Tuesday, January 24, 2017

It isn't "Big Milk's" Fault, it's the "Big Picture"

NPR posted an article 2 weeks ago "As Big Milk moves in, Family-Owned U.S. Dairy Farms Rapidly Fold." This article highlighted a Vermont dairy farmer who was selling his cows, exiting the industry like so many other farms in the country.  The article goes onto to describe from the farmer's perspective that large dairies are producing more milk, more economically and forcing smaller family farms out of business.  It took me some time to come up with an adequate response to this article because my first reaction was a heart wrenching, blood boiling one.  "Big milk" isn't the issue in this story, it is more of a "Big picture" issue for U.S. dairy farmers, no matter the size or scale. 

It's no secret that dairy farming is a capital intense industry but what does that REALLY mean?  It means that in order to produce any amount of milk, there are so many large and expensive purchases that need to be made.  Everything from cows that cost $1500 or more each to vacuum pumps that make it possible to milk cows and move milk to the cooling tanks that cost over $5000.  Add a new barn for 150 cows that might cost over $400,000 and a parlor that is also $400,000.  These prices aren't top of the line either.  If a dairyman wants to add technology to his farm, those prices go even higher.   To try to control these costs, often, brothers, sisters, parents, cousins, uncles, and grandparents are joining to form farm family companies.  This means that the over all cost of the farm can be spread over more family members and allows for younger family members to have a chance to farm like their elders.  97% of all dairy farms are family own and operated.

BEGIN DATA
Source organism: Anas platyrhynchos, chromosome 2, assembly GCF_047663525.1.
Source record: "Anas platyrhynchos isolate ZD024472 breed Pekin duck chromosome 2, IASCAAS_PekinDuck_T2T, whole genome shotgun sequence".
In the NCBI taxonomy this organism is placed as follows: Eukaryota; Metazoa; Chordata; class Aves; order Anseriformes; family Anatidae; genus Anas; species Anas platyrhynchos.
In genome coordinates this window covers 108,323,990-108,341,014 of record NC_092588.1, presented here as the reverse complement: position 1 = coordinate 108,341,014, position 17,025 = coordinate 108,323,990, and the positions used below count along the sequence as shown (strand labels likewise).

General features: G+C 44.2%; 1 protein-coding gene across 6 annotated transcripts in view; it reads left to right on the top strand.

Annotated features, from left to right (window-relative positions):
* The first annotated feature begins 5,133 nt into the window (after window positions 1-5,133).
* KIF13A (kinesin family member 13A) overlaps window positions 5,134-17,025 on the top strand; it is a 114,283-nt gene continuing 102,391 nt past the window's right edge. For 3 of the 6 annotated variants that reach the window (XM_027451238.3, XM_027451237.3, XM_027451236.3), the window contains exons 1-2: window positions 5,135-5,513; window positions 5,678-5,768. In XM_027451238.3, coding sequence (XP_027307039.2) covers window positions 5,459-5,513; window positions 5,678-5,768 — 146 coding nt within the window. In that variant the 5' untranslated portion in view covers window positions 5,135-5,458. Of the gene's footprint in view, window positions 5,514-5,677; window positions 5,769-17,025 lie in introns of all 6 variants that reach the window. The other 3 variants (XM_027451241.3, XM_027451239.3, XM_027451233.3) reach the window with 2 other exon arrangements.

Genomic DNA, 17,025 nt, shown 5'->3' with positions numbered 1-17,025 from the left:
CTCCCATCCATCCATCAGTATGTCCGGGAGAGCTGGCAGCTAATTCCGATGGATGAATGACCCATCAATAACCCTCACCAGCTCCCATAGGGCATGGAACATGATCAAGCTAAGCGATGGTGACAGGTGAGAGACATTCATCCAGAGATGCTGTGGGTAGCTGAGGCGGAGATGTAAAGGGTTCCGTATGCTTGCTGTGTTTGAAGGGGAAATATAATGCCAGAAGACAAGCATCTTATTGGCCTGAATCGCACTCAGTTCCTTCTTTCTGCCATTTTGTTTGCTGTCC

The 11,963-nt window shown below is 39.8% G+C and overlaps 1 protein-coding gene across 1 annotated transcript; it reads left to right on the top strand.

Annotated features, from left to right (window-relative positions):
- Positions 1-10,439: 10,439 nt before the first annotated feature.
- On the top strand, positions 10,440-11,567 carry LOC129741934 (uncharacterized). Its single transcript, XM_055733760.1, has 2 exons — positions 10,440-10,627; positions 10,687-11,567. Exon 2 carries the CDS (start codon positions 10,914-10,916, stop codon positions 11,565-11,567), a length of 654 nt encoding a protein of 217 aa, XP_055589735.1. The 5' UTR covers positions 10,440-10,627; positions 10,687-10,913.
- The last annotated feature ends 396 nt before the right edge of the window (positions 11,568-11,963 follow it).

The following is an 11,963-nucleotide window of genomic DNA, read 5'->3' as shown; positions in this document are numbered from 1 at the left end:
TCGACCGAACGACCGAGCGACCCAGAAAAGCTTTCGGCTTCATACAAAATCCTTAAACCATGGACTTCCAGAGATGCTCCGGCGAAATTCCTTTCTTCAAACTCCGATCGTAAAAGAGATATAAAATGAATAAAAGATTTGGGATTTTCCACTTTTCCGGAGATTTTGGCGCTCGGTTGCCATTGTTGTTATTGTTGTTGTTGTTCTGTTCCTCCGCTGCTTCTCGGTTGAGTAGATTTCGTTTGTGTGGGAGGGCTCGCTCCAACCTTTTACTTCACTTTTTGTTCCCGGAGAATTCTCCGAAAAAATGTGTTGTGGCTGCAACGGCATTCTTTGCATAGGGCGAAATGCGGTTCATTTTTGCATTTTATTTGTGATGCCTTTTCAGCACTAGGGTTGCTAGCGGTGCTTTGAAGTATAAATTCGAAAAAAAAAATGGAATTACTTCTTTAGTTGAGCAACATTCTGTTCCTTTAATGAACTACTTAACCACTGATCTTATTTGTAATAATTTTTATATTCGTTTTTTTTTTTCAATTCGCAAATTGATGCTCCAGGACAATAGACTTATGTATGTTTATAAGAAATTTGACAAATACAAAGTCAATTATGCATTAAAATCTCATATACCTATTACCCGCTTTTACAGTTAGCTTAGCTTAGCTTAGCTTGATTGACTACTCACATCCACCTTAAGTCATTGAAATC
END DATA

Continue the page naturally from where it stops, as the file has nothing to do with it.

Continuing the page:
Another way to stay in the business is diversification.  Many dairy farmers have a spouse that has an off farm job that pays for family expenses and health insurance.  Some dairies are diversifying into producing other agricultural products like beef, sheep, and pigs.  Maybe those farms are making their own cheese and yogurt.   I know locally many farmers that are raising vegetable crops to make extra income to survive.  Many others are capitalizing on markets for organic milk, noting that all milk is milk, safe and nutritious but that there are consumers willing to pay more money for organic milk and these farmers are willing and able to produce it. 

Dairy farming is very difficult to start and it is even harder to continue doing, especially with the volatile milk prices and consumers that are demanding more from already stressed farmers.   Consumers demands are a good thing in most cases, encouraging sustainable practices and improved efficiencies but these demands often come in the form of expensive regulations that make paper work a full time job for most dairy farmers.  Innovation is expensive and often in order to implement innovations a dairy farmer will have to increase his milk production either through adding more cows and/or increasing the amount of milk produced per cow.  The great news is that dairy farmers are producing more milk with less resources, leaving a smaller carbon footprint than our predecessors but this increased milk is also keeping milk prices low.